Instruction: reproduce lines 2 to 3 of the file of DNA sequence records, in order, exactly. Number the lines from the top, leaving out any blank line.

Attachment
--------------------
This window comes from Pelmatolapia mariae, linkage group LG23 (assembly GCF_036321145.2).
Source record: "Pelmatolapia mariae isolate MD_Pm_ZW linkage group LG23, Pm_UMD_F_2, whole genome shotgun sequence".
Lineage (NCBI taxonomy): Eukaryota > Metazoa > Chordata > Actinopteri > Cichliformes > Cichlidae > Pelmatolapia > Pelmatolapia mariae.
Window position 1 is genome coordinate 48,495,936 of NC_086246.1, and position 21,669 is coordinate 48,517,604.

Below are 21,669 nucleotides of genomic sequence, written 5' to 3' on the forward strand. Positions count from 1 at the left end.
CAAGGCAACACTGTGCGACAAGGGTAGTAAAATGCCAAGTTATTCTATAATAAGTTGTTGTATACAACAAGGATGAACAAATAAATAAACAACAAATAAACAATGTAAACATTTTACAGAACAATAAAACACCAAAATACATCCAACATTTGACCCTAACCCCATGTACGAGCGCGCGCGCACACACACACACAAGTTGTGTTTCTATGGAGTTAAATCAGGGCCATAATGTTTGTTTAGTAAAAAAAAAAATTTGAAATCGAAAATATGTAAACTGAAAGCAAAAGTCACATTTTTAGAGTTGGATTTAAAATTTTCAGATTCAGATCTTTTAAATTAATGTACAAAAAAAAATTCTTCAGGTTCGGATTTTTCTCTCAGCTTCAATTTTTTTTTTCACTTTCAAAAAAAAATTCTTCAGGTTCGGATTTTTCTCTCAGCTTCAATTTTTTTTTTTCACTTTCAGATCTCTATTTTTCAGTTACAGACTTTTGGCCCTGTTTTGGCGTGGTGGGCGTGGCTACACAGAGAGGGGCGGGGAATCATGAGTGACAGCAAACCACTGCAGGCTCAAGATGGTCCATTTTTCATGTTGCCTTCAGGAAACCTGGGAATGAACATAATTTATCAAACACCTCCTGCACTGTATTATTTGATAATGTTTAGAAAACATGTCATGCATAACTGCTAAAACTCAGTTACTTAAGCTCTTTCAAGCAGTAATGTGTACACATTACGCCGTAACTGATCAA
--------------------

Source record: "Pelmatolapia mariae isolate MD_Pm_ZW linkage group LG23, Pm_UMD_F_2, whole genome shotgun sequence".
Lineage (NCBI taxonomy): Eukaryota > Metazoa > Chordata > Actinopteri > Cichliformes > Cichlidae > Pelmatolapia > Pelmatolapia mariae.